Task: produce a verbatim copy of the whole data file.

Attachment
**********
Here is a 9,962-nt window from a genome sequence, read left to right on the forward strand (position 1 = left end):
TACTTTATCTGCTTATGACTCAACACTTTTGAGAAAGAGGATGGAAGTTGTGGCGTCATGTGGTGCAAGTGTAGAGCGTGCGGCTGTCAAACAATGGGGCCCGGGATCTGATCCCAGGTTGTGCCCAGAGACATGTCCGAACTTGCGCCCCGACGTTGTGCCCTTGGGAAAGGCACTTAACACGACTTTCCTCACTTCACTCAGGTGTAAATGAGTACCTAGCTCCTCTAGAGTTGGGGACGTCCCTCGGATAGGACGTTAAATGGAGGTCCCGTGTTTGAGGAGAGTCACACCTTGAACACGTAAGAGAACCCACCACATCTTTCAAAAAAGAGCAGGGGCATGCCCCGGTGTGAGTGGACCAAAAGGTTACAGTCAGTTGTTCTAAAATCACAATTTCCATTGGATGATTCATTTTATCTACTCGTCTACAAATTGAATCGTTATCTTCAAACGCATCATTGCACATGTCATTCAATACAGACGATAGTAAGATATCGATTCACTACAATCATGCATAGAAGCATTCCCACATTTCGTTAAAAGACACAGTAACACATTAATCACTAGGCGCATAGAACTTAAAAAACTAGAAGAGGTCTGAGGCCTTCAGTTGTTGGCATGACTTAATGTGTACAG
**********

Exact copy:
Here is a 9,962-nt window from a genome sequence, read left to right on the forward strand (position 1 = left end):
TACTTTATCTGCTTATGACTCAACACTTTTGAGAAAGAGGATGGAAGTTGTGGCGTCATGTGGTGCAAGTGTAGAGCGTGCGGCTGTCAAACAATGGGGCCCGGGATCTGATCCCAGGTTGTGCCCAGAGACATGTCCGAACTTGCGCCCCGACGTTGTGCCCTTGGGAAAGGCACTTAACACGACTTTCCTCACTTCACTCAGGTGTAAATGAGTACCTAGCTCCTCTAGAGTTGGGGACGTCCCTCGGATAGGACGTTAAATGGAGGTCCCGTGTTTGAGGAGAGTCACACCTTGAACACGTAAGAGAACCCACCACATCTTTCAAAAAAGAGCAGGGGCATGCCCCGGTGTGAGTGGACCAAAAGGTTACAGTCAGTTGTTCTAAAATCACAATTTCCATTGGATGATTCATTTTATCTACTCGTCTACAAATTGAATCGTTATCTTCAAACGCATCATTGCACATGTCATTCAATACAGACGATAGTAAGATATCGATTCACTACAATCATGCATAGAAGCATTCCCACATTTCGTTAAAAGACACAGTAACACATTAATCACTAGGCGCATAGAACTTAAAAAACTAGAAGAGGTCTGAGGCCTTCAGTTGTTGGCATGACTTAATGTGTACAG